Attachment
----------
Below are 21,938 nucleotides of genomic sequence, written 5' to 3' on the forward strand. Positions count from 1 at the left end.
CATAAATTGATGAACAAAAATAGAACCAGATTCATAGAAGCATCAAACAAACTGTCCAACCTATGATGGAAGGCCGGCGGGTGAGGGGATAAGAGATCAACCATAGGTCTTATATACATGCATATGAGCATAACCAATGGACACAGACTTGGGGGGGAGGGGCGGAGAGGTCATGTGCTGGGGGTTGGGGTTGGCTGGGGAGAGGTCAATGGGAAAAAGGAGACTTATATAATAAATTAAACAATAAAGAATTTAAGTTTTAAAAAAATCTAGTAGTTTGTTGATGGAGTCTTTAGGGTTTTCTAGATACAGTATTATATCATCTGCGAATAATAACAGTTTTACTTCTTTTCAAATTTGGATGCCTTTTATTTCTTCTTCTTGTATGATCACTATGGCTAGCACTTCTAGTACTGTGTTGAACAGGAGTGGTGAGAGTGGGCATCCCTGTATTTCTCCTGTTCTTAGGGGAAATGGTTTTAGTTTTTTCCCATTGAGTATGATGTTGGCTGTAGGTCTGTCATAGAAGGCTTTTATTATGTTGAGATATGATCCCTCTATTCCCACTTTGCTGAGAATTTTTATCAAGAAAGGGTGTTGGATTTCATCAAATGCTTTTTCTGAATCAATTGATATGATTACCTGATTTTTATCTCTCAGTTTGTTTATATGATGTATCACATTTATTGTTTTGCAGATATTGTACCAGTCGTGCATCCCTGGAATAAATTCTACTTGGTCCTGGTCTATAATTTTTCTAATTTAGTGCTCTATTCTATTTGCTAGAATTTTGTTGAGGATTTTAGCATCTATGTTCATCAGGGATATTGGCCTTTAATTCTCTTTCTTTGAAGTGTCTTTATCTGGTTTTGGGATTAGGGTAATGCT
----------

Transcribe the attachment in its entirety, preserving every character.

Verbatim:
Below are 21,938 nucleotides of genomic sequence, written 5' to 3' on the forward strand. Positions count from 1 at the left end.
CATAAATTGATGAACAAAAATAGAACCAGATTCATAGAAGCATCAAACAAACTGTCCAACCTATGATGGAAGGCCGGCGGGTGAGGGGATAAGAGATCAACCATAGGTCTTATATACATGCATATGAGCATAACCAATGGACACAGACTTGGGGGGGAGGGGCGGAGAGGTCATGTGCTGGGGGTTGGGGTTGGCTGGGGAGAGGTCAATGGGAAAAAGGAGACTTATATAATAAATTAAACAATAAAGAATTTAAGTTTTAAAAAAATCTAGTAGTTTGTTGATGGAGTCTTTAGGGTTTTCTAGATACAGTATTATATCATCTGCGAATAATAACAGTTTTACTTCTTTTCAAATTTGGATGCCTTTTATTTCTTCTTCTTGTATGATCACTATGGCTAGCACTTCTAGTACTGTGTTGAACAGGAGTGGTGAGAGTGGGCATCCCTGTATTTCTCCTGTTCTTAGGGGAAATGGTTTTAGTTTTTTCCCATTGAGTATGATGTTGGCTGTAGGTCTGTCATAGAAGGCTTTTATTATGTTGAGATATGATCCCTCTATTCCCACTTTGCTGAGAATTTTTATCAAGAAAGGGTGTTGGATTTCATCAAATGCTTTTTCTGAATCAATTGATATGATTACCTGATTTTTATCTCTCAGTTTGTTTATATGATGTATCACATTTATTGTTTTGCAGATATTGTACCAGTCGTGCATCCCTGGAATAAATTCTACTTGGTCCTGGTCTATAATTTTTCTAATTTAGTGCTCTATTCTATTTGCTAGAATTTTGTTGAGGATTTTAGCATCTATGTTCATCAGGGATATTGGCCTTTAATTCTCTTTCTTTGAAGTGTCTTTATCTGGTTTTGGGATTAGGGTAATGCT